Social Media for Internal Collaboration

This Thursday is aimWest’s first annual Social Media ConFab at the JW Marriott, at which I will be a panel moderator.  According to my source, the numbers of attendees were still creeping up this week (she’s still hoping for 300) and yesterday’s GR Press story might help reach that goal!

The panel I’m moderating is about how social media is helping (or can help) internal collaboration within companies and organizations. The panelists will be Melissa Chiaramonti of Meijer and Harrison Withers of Media 1.  Most often in the past I’ve spoken on web reputation, with social media being an important aspect that companies and organizations need to monitor and manage.  Too many people don’t actively monitor what people are saying about their companies and brands online and, as a result, suffer reputational damage that could have been neutralized earlier just by becoming part of the conversation.

I am less of an “expert” on social media as a collaboration tool.  Or am I?  I used and participated in sharepoint sites while at Amway, which is the first thing that came to my mind on this topic.  Thinking more broadly, with Independent Business Owners (IBOs) an extended part of Amway’s “internal” communications, I blogged for five or six years in ways to educate and seek the support and engagement of that key audience.  I created content for the Web, including leading the “Interns Expose Amway” project that got our younger staff involved.  Even the way we obtained approvals for communications was a form of social media.  I was even part of the first (and probably last) virtual meeting held by Amway employees in Second Life.

I spent some time the past few days researching the topic of “internal collaboration” and, amazingly, I didn’t find a lot that really excited me.

To me, the biggest barrier to the success of social media as an internal collaborative tool for a working team is the weakest link.  The one who just doesn’t get how to use social media tools or the one who needs to see the actual facial expression accompanying the real-time feedback they get from a peer.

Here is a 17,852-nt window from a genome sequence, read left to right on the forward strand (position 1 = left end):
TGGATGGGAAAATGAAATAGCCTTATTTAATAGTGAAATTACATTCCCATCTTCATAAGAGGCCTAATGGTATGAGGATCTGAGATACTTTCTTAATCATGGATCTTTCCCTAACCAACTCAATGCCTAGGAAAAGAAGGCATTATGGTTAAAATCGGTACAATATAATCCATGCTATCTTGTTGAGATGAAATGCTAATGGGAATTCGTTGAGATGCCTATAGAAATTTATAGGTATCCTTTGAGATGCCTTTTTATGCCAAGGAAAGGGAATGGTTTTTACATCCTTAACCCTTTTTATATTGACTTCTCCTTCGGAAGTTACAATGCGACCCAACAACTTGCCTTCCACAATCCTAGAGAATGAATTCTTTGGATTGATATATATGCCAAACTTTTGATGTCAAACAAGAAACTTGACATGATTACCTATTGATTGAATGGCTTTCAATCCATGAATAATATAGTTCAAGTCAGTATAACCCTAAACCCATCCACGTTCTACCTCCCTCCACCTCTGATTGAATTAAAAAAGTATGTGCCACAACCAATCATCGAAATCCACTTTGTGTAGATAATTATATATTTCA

I’m not one that would like to see an end to meetings because I do think they can contribute to quick collaboration and ensure the entire group is clear on direction or certain agreements.  But these days, with far-flung teams, business travel and so many other meetings competing for everyone’s time, the use of social media can keep collaborative conversations alive that might have been stymied otherwise.  And, after awhile,  you get to know others’ writing styles and understand their tone of voice and those “facial expressions” aren’t even necessary anymore.

Author: Robin

Communications professional with more than 25 years' expertise in PR, crisis communications, social media, community relations, marketing communications and more!

3 thoughts on “Social Media for Internal Collaboration”

  1. Corporations, generally speaking, don’t do ‘social media’ very well, they nit pick and quiver and worry and put out bland comments and run “damage control”, when needed. (Exceptions? LL Bean. They responded within two minutes to a Twitter comment I made, months ago. Positively.)

    Check consumerist.com to see just how far American corporate customer service has improved, even with social media.

    Internal collaboration? I was using SameTime (intranet IM service) six years ago and it was dubiously , and rarely, beneficial. Social Media is not going to save companies, internally. There have been internal collaboration products on the market for years – if you haven’t figured out collaboration by now, Twitter is a lost cause. Not to mention the corporate IT controls and “user policies”.

    Here’s a question you can ask, though: If you’re excited about using ‘social media’ for internal collaboration, are you willing to let your employees telecommute? Why not let them work from home and use Social Media to stay connected?

    Don’t get me wrong, I love technology. But any company that pins its hopes on the latest WhizBang We’re People, Too! fad gizmo has a problem with their fundamentals. Or a fundamental problem. Unless that company is Facebook or Twitter and then, well… that’s a whole different kettle of LOLCats, isn’t it?

  2. Agreed, Scott. There are those reflecting best practices and those in the stone age. And, let’s face it, corporate needs to do public social media efforts vary depending on the type of business and the amount of public dialog about their business.

    The session I’m moderating on Thursday will focus on internal use by companies to increase productivity and collaboration. On this front, I think there might be fewer examples of true success stories. There probably are great examples of internal teams using sharepoint sites or wikis to share ideas and documents. There probably are some good examples of companies that have created internal versions of Facebook (or, better yet, just used Facebook) to create community for their employee audiences.

    But some of the presentations I’ve viewed online from very respected and well-known companies seemed to miss the mark of how Social Media can help. I am looking forward to a good session with robust conversation on Thursday!

Leave a Reply

Your email address will not be published. Required fields are marked *